Age is just a number, right?

dara torres age is just a number

Yesterday, at the U.S. National Swimming Championships, a 42 year old mom with:

  • an arthritic and surgically repaired left knee,
  • a surgically repaired right shoulder,
  • and a surgically repaired left thumb…

won the U.S. national 50 meter freestyle championship.

42 years old

Fastest female swimmer in the U.S.

Mom

Dara Torres

Here’s a link to a video of the race.

Not too shabby for a 42 year old

So,what’s your excuse Mr. & Mrs. Couch Potato?

fat couple on the beach

Too old just doesn’t cut it anymore.

You’re only as old, fat, tired and broken down as you choose to be.

Age is just a number.

Decide today if you want to be 42 like Dara Torres:

dara torres banner

or 42 like this guy:

just kidding, Wilford was 43 when this pic was snapped
just kidding, Wilford was 43 when this pic was snapped

Once again…Dara Torres’ brand of 42

dara torres banner 2

Typical American brand of 42

lazy_cat

Your choice.

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2 thoughts on “Age is just a number, right?

  1. I could not agree with this more. A lot of my martial arts friends keep saying they are just too old to train hard anymore. This is hogwash, sure if you’re an elite athlete over time it will be slightly harder to train at the same intensity you have been, but for most of us we are nowhere near that level of fitness and there are HUGE gains in fitness that can be made. The hardest part is getting back into the routine where you work that hard, everything will tell you that its futile, but just remember back when you were young…you were not really as invincible as you tend to remember, you still had injuries, got sore, got tired. It may take a little longer to recover today than it did at 20, but unless you were a professional athlete at 20 using the best methods available to train you can most likely eventually be able to exceed the shape you were in at age 20 if you work hard enough!

    When I first started my martial arts training I weighed 260lbs, had the agility and speed of a couch, could not kick higher than a person’s knee, my ankles killed me, I was always sore and tired, not to mention that just the beginning class warm ups winded me. My first night at sparring (about 2 months into training) I constantly had to keep telling my partners to stop so I could catch my wind, I was good for about 30 seconds lol. I almost quit, several times people told me I was too old to be STARTING martial arts but I kept telling myself I am too young (30’s) to feel this bad. Now 2 years later, I am 48lbs lighter, can throw decent head kicks without too much effort, have become fairly fast with my movements and strikes, and with the recent addition to HIIT in my workout scheme I virtually never get winded and recover very fast. To me this has been a complete 180 in my fitness, I am doing things in my 30’s that I could not have dreamed of doing in my 20’s and perhaps my teenage years with the shape I was in. I still think there is a lot more room to improve every facet of my fitness and training also, I expect to only continue to get better into my 40’s and 50’s…and perhaps 60’s and beyond! I used to beat myself up about not starting at a younger age because I am playing catch up, but I have plenty of time to get to where I want to be because as long as you stick with it you don’t really lose that much.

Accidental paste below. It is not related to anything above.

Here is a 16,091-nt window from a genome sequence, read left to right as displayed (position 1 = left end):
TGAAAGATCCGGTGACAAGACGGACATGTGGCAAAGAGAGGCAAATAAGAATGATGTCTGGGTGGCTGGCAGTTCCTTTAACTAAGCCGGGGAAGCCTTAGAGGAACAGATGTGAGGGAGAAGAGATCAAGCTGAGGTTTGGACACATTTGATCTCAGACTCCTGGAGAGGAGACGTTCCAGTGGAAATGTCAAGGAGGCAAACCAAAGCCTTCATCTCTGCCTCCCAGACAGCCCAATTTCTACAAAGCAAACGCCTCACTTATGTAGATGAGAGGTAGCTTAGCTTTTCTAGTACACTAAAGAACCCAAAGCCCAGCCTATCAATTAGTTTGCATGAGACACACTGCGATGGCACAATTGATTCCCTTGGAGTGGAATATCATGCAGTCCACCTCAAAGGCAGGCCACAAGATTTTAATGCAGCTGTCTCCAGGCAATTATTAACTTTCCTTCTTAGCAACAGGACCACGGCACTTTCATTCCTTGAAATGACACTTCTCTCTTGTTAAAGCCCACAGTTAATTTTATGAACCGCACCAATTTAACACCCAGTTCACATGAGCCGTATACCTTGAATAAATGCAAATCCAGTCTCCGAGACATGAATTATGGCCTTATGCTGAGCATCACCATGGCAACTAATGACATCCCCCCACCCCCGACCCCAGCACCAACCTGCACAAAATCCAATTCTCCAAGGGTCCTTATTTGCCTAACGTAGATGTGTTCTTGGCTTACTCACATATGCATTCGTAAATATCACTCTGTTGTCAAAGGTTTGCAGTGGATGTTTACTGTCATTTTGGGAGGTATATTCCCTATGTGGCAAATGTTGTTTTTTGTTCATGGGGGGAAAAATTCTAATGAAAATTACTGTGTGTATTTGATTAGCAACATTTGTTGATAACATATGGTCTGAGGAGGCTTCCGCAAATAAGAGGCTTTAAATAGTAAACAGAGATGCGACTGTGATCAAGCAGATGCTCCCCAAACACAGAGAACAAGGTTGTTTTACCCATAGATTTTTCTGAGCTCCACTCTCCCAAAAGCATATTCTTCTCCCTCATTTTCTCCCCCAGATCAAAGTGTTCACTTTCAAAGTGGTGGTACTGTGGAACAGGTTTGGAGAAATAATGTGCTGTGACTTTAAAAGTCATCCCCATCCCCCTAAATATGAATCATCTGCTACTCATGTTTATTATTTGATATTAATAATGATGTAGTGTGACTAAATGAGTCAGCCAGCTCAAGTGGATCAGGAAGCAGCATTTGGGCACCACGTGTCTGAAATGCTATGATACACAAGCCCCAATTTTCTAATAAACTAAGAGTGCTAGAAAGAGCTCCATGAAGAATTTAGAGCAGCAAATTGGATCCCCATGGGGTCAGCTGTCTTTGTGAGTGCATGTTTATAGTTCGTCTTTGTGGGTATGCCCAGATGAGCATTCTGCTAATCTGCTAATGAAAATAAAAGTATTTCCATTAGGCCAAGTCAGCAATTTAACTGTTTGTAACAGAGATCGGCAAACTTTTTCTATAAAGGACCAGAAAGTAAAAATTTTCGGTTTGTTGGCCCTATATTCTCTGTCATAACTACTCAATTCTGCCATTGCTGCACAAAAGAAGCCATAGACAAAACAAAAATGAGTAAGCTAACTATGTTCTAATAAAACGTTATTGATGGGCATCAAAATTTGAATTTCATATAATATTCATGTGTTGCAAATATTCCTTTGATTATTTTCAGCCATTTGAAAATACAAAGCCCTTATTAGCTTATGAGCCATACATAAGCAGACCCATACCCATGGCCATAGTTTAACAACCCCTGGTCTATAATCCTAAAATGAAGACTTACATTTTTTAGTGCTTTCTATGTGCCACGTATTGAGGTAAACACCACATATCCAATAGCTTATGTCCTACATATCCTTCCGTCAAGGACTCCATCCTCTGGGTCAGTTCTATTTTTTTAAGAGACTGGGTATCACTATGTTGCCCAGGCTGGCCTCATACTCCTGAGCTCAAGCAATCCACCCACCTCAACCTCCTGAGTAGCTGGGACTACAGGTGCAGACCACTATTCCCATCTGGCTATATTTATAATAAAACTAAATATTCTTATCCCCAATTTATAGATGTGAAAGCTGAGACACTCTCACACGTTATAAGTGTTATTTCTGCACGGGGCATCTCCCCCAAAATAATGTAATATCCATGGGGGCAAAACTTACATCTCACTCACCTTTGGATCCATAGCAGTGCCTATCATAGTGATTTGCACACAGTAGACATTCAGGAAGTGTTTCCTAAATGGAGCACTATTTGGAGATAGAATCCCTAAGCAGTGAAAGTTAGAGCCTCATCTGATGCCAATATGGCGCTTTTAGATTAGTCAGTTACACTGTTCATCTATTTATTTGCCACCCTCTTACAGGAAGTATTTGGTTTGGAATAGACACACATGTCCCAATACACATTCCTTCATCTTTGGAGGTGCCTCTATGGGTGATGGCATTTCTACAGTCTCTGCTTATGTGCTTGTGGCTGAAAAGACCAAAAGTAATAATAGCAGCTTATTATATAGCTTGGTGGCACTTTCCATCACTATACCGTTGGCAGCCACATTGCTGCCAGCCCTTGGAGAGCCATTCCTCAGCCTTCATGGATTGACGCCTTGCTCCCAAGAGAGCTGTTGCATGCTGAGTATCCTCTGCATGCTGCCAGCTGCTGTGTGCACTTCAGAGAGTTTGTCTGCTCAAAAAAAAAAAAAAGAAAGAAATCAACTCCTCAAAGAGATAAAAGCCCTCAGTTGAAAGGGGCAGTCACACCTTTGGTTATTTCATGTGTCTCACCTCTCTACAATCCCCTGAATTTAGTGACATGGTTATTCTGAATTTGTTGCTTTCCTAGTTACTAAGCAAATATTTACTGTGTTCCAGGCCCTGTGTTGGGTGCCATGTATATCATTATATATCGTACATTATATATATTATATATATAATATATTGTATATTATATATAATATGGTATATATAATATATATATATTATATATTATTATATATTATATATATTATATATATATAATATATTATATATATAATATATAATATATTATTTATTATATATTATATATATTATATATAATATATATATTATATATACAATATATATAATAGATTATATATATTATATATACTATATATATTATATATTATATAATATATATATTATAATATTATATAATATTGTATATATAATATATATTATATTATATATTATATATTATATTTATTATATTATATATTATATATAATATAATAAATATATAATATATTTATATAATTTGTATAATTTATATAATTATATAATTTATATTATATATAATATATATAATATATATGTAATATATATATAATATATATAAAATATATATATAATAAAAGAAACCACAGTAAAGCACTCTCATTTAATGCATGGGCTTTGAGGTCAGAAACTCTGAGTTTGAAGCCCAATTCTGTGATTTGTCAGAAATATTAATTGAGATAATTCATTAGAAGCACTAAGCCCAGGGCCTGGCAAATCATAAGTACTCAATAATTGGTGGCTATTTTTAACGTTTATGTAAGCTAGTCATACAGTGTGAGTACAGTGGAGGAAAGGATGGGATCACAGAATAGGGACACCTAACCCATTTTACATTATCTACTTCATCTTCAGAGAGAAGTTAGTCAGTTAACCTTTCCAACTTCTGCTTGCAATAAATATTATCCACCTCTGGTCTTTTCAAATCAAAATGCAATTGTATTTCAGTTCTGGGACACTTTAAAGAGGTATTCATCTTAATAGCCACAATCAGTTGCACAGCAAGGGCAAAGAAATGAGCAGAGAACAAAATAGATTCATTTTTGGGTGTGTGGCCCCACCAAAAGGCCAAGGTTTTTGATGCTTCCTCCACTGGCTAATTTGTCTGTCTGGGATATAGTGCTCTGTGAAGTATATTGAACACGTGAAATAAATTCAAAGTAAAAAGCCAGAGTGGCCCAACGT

Don’t forget George Foreman won the heavyweight boxing title back at age 45 (by KO in the TENTH round no less), and Randy Couture has also defied age in MMA by winning the UFC light heavyweight championship at 43. There are a lot of good examples of older people doing really well in terms of fitness and accomplishments, we just have to realize it is possible so we can strive to get there ourselves.

    -Matt

  2. Damn right age IS just a number, it’s what you do that matters. How old was the guy who climbed Mount Everest recently, i think there’s been a couple in their 70’s!
    Just be sure to take it easy to start with if you haven’t been fit for a while,

    best regards,
    Mike

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